Elvira Lapuz, University Librarian, University of the Philippines (Diliman) and RDC-AO member, focused on SDG 4. She highlighted the role of academic libraries in providing access to learning material and advocating strongly for closing the gender divide in society.  She highlighted the role of Philippines libraries in promoting programmes designed to meet the needs of women and girls, including their right to education, health, public services, business skills and their participation in democratic processes.

Misako Nomura, Board Member of Assistive Technology Development Organization (ATDO), Japan, and also an RDC-AO member, spoke on the role of library services for the excluded and the most marginalised such as those with print disability. She advocated for libraries to live up to the agreements in the Marrakesh Treaty and open the door of learning for visually challenged and other physically challenged people. She highlighted the role of libraries in achieving SDG 4.6 that promotes universal literacy among children with print disabilities following the concept “leave no one behind”. She urged libraries to provide reading material in alternative formats, comply with accessibility requirements, and employ tools and software such as DAISY.

Trish Hepworth, Director of Policy and Education, Australian Library and Information Association, Canberra, Australia highlighted the role of libraries in promoting life skills among citizens. She spoke from the Australian experience of developing a baseline for all SDGs and monitoring the progress of SDGs through services provided in libraries. She noted the Australian model of libraries’ involvement in SDGs through constant consultation and learning with the community. She also highlighted the strong focus on SDG 4.6 (early literacy, digital and media literacy), 4.7 (cultural information collections and access for first nations, diverse collections to support refugees and asylum seekers), and SDG 4 in supporting the lifelong learning needs of citizens as well as library staff.

Andy Fenton, Director of NZ Micrographics, Wellington, New Zealand highlighted the importance of digitising vulnerable collections, and spoke of his experience of a special project, Clutha District Libraries’ ‘Digihub’ project where local partnerships helped to preserve local culture and heritage. He highlighted the role of libraries in the preservation of local and national heritage and documenting it for the use of future generations.

Joan Wee, University Librarian, Singapore Institute of Technology (SIT) spoke on the role of libraries in developing short courses that would provide 21st century skills to citizens needing them to survive in the 21st century market place. She spoke of the role of SIT library in working with faculty to develop courses to enhance soft skills and life skills through appropriate pedagogies for students and faculty. She highlighted the efforts of the National Library Board, Singapore, citing its Schools project and LearnX programme. In addition, she shared on the Polymall and Digital Life projects of Singapore Polytechnic libraries and SIT’s project of promoting transferable skills among students.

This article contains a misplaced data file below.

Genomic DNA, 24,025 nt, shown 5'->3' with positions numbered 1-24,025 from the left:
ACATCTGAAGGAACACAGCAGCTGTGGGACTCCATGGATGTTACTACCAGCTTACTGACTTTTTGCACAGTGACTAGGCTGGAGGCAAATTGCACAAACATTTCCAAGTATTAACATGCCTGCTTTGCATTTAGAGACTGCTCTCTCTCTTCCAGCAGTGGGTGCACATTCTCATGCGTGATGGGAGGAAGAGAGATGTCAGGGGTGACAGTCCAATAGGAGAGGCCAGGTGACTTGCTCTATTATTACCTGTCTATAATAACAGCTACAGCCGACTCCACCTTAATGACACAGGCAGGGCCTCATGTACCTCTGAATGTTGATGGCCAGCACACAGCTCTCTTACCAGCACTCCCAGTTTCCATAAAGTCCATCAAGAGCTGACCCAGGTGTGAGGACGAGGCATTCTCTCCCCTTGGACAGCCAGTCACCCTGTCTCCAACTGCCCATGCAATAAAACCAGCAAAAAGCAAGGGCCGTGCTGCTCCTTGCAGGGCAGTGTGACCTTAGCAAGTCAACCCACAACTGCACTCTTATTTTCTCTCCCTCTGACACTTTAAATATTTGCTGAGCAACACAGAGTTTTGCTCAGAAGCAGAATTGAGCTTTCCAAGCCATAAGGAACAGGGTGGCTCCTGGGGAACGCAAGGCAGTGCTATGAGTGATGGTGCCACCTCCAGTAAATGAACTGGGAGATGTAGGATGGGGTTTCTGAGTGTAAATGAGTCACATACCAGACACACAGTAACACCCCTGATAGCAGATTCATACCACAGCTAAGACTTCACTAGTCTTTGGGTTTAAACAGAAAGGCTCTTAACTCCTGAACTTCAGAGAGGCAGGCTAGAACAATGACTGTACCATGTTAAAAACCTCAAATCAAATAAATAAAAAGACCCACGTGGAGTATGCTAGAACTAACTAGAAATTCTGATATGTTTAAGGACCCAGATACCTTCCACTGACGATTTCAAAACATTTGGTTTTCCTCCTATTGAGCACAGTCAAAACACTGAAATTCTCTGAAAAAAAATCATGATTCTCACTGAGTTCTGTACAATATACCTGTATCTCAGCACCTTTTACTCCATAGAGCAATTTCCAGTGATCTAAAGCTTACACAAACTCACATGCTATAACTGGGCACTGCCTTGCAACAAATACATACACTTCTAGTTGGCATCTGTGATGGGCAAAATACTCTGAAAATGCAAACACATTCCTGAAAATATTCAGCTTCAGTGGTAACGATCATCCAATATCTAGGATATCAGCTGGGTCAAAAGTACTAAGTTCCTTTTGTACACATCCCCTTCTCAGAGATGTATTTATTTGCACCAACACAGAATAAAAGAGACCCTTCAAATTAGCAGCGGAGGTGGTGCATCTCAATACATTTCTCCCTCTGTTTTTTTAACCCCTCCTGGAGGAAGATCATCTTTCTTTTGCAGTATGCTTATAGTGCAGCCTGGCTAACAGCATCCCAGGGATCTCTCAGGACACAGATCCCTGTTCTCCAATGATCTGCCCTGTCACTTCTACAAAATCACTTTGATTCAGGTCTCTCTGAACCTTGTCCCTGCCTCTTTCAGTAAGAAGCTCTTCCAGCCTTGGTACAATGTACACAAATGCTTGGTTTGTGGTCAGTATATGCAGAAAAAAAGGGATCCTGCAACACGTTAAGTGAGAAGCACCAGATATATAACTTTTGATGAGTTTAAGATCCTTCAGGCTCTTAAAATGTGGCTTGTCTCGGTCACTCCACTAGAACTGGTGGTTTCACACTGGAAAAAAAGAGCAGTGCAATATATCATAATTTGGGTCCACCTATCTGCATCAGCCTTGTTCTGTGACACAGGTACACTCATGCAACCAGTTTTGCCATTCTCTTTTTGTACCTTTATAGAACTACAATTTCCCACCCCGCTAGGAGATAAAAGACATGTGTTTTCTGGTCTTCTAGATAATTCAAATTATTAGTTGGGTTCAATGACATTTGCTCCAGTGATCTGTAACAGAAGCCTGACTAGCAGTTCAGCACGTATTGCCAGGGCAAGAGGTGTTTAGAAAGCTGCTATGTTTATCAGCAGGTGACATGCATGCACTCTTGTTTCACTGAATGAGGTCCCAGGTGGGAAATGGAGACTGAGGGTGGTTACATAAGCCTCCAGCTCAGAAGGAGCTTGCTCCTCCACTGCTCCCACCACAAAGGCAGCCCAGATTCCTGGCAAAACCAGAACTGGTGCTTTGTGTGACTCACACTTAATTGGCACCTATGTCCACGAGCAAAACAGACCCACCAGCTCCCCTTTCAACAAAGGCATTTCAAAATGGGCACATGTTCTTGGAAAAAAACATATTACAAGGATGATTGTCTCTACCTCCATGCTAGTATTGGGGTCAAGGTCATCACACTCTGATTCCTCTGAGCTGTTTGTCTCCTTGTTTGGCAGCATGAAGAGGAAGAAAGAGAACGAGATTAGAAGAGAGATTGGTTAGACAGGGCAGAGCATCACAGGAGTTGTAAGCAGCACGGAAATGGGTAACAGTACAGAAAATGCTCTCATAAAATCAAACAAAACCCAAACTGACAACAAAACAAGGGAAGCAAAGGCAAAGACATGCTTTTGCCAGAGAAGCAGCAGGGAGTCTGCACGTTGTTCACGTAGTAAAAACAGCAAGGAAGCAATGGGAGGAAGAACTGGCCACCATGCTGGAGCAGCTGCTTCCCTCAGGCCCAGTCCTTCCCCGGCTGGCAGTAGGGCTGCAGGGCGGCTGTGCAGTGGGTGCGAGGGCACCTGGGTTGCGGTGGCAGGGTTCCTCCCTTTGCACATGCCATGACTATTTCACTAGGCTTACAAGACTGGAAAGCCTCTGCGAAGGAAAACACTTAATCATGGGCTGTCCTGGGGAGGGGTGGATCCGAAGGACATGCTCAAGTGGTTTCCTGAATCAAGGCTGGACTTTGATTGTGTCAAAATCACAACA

The IFLA hybrid side event was attended by 59 participants from many countries across the region.

Renewing connections with IFLA members

The Chair of the RDC-AO arranged for the leaders of the Thai Library Association and the National Library of Thailand to meet the two IFLA representatives in Bangkok for informal professional discussions. A meeting was held on 28 March. Discussions focused on IFLA’s new governance structure, its advocacy work, and how Thai librarians could get involved in the activities of the Regional Division and other professional units of IFLA. The meeting succeeded in strengthening IFLA’s relationship with both organisations.

ICT for Development and Disaster Management, ESCAP

While at ESCAP, the IFLA representatives held a meeting with Mr Tae Hyung Kim of the ICT and Disaster Reduction Division. They informed him of the work of IFLA, especially its advocacy to UN agencies for affordable and meaningful access to broadband technologies. They emphasised that IFLA is present in the region through its regional division for Asia-Oceania. Mr Kim suggested that IFLA could participate in ESCAP work looking into the Asia-Pacific Information Superhighway project, especially in its strategic pillar 3 that relates to developing digital skills among the citizens of Asia-Pacific. It was agreed that ESCAP and IFLA would stay in touch on this matter.

Report edited by Winston Roberts, from the full report by Premila Gamage and Basheerhamad Shadrach which appeared in the IFLA Newsletter in April 2022.